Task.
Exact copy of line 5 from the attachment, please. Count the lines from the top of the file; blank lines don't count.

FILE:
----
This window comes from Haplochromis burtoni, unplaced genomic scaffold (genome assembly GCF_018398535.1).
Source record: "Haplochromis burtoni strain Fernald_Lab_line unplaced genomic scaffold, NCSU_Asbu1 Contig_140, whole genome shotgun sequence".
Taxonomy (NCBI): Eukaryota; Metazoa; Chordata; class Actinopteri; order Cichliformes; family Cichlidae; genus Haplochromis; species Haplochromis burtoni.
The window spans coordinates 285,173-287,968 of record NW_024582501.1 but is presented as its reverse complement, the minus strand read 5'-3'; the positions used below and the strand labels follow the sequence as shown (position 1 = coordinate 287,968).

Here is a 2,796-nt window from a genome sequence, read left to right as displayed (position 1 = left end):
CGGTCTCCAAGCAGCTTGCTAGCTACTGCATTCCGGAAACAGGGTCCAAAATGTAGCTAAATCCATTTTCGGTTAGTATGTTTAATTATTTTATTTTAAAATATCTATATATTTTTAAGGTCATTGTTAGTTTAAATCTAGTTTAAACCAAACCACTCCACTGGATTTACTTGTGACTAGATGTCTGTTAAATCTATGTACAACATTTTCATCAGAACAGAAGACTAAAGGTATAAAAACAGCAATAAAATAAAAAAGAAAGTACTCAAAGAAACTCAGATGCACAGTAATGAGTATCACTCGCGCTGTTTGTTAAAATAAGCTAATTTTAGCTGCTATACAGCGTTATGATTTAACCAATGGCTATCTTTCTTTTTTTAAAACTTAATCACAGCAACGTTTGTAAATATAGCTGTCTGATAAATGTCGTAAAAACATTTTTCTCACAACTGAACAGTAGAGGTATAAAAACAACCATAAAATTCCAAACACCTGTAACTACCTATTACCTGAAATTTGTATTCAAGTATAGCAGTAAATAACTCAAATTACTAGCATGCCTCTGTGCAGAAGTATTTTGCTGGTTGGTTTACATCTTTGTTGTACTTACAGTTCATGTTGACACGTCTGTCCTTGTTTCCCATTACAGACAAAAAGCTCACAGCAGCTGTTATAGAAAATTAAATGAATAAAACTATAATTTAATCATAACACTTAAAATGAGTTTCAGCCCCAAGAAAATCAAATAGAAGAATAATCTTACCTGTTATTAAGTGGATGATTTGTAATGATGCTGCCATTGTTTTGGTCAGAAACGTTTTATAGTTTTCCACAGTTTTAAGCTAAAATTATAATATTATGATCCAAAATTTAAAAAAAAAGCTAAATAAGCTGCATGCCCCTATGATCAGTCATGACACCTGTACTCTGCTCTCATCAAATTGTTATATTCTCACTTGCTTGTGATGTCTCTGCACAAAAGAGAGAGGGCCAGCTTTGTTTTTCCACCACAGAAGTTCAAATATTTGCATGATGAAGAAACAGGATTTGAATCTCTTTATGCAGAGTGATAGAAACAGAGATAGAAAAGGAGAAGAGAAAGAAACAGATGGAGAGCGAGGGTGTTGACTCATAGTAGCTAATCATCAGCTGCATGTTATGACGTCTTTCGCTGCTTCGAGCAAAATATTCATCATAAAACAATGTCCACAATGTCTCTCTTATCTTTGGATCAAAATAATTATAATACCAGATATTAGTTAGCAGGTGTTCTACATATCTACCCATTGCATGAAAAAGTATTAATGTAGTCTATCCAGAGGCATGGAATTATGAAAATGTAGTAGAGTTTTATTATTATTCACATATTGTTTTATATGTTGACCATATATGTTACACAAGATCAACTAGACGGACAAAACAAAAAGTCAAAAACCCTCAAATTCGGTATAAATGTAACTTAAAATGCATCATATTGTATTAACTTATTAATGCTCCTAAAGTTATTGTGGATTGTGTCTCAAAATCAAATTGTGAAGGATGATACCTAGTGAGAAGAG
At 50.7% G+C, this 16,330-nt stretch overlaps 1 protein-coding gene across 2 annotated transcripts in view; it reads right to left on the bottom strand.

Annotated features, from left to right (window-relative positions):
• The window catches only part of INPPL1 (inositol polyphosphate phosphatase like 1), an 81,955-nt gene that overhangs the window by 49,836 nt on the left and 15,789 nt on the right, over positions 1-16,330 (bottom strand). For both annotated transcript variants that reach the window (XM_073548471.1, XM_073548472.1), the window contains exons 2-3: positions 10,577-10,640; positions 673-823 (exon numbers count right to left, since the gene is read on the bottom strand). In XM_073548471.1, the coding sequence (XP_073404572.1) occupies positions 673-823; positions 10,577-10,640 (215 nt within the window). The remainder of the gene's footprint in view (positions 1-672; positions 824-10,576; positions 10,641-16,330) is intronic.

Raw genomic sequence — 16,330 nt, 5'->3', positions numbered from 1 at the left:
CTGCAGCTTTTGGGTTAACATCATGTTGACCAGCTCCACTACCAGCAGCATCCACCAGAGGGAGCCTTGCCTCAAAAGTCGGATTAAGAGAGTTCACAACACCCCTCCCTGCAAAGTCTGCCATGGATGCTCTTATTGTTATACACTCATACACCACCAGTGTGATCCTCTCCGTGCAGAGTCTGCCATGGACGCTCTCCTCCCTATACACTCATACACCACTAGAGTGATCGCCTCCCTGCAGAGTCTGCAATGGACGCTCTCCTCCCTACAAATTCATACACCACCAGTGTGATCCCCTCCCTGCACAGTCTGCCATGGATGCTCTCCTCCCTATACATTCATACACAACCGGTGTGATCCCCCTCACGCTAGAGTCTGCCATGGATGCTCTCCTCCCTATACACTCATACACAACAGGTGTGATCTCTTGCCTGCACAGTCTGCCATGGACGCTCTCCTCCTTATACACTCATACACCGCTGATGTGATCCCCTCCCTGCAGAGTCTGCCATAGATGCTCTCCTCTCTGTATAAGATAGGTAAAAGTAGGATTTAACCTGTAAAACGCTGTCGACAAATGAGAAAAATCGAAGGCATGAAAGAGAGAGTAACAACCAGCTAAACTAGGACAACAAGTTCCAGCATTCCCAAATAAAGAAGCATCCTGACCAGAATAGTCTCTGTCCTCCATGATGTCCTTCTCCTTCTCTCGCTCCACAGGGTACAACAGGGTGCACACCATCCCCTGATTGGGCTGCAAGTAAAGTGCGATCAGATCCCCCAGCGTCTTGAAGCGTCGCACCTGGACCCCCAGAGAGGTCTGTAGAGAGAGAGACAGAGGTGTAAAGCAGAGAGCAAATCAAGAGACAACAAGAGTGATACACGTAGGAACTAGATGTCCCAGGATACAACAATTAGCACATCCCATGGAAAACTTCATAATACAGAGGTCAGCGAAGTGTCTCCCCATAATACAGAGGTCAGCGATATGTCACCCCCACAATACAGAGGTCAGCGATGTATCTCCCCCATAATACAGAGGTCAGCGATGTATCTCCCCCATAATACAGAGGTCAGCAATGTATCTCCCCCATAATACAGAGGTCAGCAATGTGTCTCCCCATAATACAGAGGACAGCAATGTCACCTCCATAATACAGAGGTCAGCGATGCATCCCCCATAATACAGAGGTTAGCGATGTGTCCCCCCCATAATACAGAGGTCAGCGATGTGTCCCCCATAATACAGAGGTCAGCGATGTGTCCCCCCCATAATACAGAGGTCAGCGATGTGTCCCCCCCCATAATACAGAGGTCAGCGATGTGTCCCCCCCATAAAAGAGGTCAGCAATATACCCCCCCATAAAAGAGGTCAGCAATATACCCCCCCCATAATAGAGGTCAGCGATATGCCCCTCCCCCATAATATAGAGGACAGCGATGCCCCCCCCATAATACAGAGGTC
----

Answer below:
Here is a 2,796-nt window from a genome sequence, read left to right as displayed (position 1 = left end):